Buck Meek
Two Saviors
[Keeled Scales]

If you’ve listened to Big Thief, you may recognize Buck Meek as the understated element of their sound, giving it a quiet, wild nature that shapes the music to fit the heaviness of singer/songwriter’s Adrianne Lenker’s lyrics and vocals. Through his guitar work, he has mastered the subtle art of creating tension in a song with a relaxed approach that never overshadows the beauty of the piece, as a whole. On Two Saviors, Meek’s second solo album, the relaxed nature of his approach is a defining quality, even if he has toned down the tension. His vocals and lyrics have an almost stream of conscience nature to them. The band is loose and sparse. The recording itself (which involved some interesting, deliberate choices that I recommend you research, if that sort of thing interests you), makes for a coating on the entire album that offers an intimacy and closeness to the music. I personally find Meek to be a pioneer in a style of music that is reluctant to dub anyone a hero or genius. If genius is a word to throw around, it’s that kind of genius that one finds when they are just about to fall asleep and are startled awake by a brilliant idea, only to find that it has faded away. As you piece the idea together, you find that it’s mostly nonsense…but you know there’s still something there that could change the world, if only you could describe it.


Kurt Vile
Speed, Sound, Lonely

I’ve often joked (lovingly) that Kurt Vile writes three songs…but he writes them really well. The truth of it is that he has captured a tone and texture that is wholly his own and with each album, he finds new space within the parameters of that texture. This is refreshing in an industry that often pushes artists to abandon the idiosyncrasies that make them unique, in exchange for more “palatable” and familiar approaches to music, in an effort to sell more albums. On “Speed, Sound, Lonely” you’ll hear those recognizable qualities and those lovely tunes you’ve come to expect. But, you can also get a sense of what KV has been listening to lately. More specifically, the music of John Prine plays a huge role on this album. The title track, Speed of the Sound of Loneliness, is a Prine cover and before John Prine’s death in April of 2020, KV was able to book a session with him, in Nashville, to record a duet on How Lucky, another John Prine original. Outside of these two songs, you hear Prine’s influence all over this album, bringing to light just how heavy his influence has been on a lot of KV’s music. This is a fitting tribute to John Prine, who, like Kurt Vile, stuck to a sound and songwriting that was wholly his own.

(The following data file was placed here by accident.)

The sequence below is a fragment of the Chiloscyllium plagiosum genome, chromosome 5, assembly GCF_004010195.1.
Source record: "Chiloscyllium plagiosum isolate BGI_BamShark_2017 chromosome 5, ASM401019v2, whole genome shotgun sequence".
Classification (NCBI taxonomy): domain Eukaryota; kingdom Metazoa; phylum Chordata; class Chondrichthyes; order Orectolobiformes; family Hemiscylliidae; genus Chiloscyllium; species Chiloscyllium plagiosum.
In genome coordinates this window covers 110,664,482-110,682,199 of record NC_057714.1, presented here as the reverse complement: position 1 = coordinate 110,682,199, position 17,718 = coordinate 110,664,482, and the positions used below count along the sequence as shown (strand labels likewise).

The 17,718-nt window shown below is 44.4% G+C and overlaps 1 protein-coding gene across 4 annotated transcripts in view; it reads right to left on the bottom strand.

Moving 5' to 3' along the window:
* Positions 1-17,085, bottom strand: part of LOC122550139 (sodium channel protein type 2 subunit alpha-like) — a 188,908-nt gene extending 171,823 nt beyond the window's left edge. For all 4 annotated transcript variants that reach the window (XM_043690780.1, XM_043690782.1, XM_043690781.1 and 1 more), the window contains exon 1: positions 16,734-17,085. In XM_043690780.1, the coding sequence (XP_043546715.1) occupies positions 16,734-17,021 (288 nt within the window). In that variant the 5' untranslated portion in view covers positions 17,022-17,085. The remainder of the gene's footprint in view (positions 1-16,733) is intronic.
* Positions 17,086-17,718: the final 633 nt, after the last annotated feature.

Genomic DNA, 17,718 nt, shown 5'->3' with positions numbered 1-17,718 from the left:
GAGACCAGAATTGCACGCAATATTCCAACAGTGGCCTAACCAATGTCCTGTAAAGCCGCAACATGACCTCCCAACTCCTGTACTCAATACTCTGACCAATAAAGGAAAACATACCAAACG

Elori Saxl
The Blue of Distance
[Western Vinly]

While mindlessly scrolling social media the other day, I saw that a friend posted a question; “What does art mean to you?” We’ve all heard this question before and you can reach into your pocket for any number of canned answers. But, given some thought, I kept coming back to the idea of attention. Art is created by observing the world around you or inside of you and spending time with those observations, filtering them through a chosen medium that you have committed a fair amount of time and attention to, and creating something new that you would hope others might take time to observe and put some thought to. It’s the attentiveness, whether it be to the observation, the craft, the output or the patronization that art becomes something meaningful. Art is only as good as the attention given by the artist AND the audience.